"space mechanics" to repair satellites?

Discussion in 'Science and Technology' started by Widdekind, Apr 26, 2012.

  1. Widdekind
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    Widdekind Member

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    SpaceWatchtower

    Europeans' lost "Envisat" needs repair, at +800km altitude; perhaps "space mechanics", or "space ROVs", could become a profitable business, repairing damaged satellites ?

    [​IMG]
     
  2. whitehall
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    whitehall Gold Member

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    The cost of building a brand new satellite on earth is a fraction of what it costs to put it into orbit. Since the US dropped the space shuttle program an entire new program would have to be developed to put "mechanics" into space to repair the obsolete junk. Europe doesn't have the money and neither does the US.
     
  3. Widdekind
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    Widdekind Member

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    Most of the cost, comes from launching satellites into space. So, repair & refit, of what is already orbited, could be comparatively cost-effective ?

    The ESA touts their Envisat as "the largest Earth Observation spacecraft ever built" loaded with "ten sophisticated optical and radar instruments to provide continuous observation and monitoring of the Earth's land, atmosphere, oceans and ice caps". Hubble orbited for decades, being repaired & refitted.

    If most of the cost comes from orbiting payloads, then re-use & re-cycling of already-orbited satellite systems, seems cost effective & economical (perhaps more so, with "Space ROVs", than with human astronauts)
     
    Last edited: Apr 27, 2012
  4. Widdekind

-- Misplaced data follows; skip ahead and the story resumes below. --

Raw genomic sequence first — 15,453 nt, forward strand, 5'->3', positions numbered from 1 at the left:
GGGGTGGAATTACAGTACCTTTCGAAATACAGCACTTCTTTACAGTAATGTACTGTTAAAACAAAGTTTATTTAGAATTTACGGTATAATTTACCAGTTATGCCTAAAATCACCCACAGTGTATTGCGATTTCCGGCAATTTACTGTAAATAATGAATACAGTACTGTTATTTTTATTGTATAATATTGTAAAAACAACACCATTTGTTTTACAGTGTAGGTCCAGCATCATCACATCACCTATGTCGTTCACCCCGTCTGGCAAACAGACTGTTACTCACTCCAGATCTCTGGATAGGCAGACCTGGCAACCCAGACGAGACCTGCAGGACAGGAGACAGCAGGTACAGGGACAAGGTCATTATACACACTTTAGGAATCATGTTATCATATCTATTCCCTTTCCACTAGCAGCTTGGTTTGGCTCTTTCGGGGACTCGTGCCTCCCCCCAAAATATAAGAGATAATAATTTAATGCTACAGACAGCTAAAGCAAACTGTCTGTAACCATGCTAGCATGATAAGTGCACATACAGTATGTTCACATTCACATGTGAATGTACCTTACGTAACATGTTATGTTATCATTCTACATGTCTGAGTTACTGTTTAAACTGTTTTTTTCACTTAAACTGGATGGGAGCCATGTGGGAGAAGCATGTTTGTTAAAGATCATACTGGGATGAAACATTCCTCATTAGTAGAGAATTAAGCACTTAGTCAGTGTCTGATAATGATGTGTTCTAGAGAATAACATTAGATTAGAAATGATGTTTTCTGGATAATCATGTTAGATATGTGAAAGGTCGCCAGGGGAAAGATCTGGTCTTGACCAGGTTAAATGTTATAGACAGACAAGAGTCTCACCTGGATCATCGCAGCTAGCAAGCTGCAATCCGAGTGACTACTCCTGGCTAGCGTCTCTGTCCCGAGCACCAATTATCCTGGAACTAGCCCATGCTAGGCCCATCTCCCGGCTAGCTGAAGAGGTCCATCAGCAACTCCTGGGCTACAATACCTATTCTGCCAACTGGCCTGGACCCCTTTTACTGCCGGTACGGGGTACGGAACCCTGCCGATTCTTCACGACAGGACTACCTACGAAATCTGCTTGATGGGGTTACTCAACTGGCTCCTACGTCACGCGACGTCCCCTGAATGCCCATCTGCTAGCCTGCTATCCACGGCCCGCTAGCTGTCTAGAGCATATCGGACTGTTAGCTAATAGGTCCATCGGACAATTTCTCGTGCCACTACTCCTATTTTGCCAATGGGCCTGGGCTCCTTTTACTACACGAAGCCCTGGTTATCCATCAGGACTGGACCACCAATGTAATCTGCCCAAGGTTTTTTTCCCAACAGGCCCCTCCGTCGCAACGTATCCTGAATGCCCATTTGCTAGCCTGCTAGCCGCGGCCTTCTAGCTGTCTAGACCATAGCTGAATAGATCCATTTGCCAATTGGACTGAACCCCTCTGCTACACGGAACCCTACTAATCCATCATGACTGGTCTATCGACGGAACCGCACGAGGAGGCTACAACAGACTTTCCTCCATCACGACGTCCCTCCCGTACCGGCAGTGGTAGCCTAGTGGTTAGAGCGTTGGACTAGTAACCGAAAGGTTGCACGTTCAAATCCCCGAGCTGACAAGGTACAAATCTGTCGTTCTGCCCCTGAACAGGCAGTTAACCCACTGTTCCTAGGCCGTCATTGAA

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    Widdekind Member

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    if Norway has a roving "sub rescue" squad, then perhaps somebody could deploy a lovable "satellite rescue" system, with space ROVs, tele operated from ground stations, or the ISS ?
     
  5. percysunshine
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    percysunshine Gold Member

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    Jiffy AstroLube has open job slots.

    So, if I go up on my own dime, can I take all the gold foil and claim salvage rights?
     
  6. Widdekind
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    Widdekind Member

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    Space is expensive, because it costs so much to lift loads hundreds of km high. In satellites, what masses the most ? Perhaps satellite "shells" could be built, according to a modular protocol, so that they were "orbiting computer shelving cabinets". The "orbiting cabinets" would contain all the heavy components, including rugged shell, solar panels, etc.. Then, light-weight electronics components could be sequentially orbited, installed with space ROVs, with the old components being removed. The heavy "frame" could be repeatedly reused ?


    while i'm at it, on the general principle of "recycling", perhaps expensive structures could be built to be "un-buildable". Rather than build a factory, that 20-years later becomes obsolete, if factories could be built, so that 20-years down later, they could be economically un-built, and the parts recycled ("all the cinder-blocs snap together like legos, and can be reused & reconfigured"), perhaps long-term costs could be cut, and wastage minimized. By biological analogy, bio-mass that is no longer "functional" (alive), is broken down, and all the bio-valuable carbon & nutrients recaptured, recycled, and reused.
     
  7. Widdekind
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    Widdekind Member

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    sort of "space diving for space wrecks" ? what is the "Law of the Sea" ? i'm not advocating "space piracy", but salvage seems reasonable, and potentially profitable.
     

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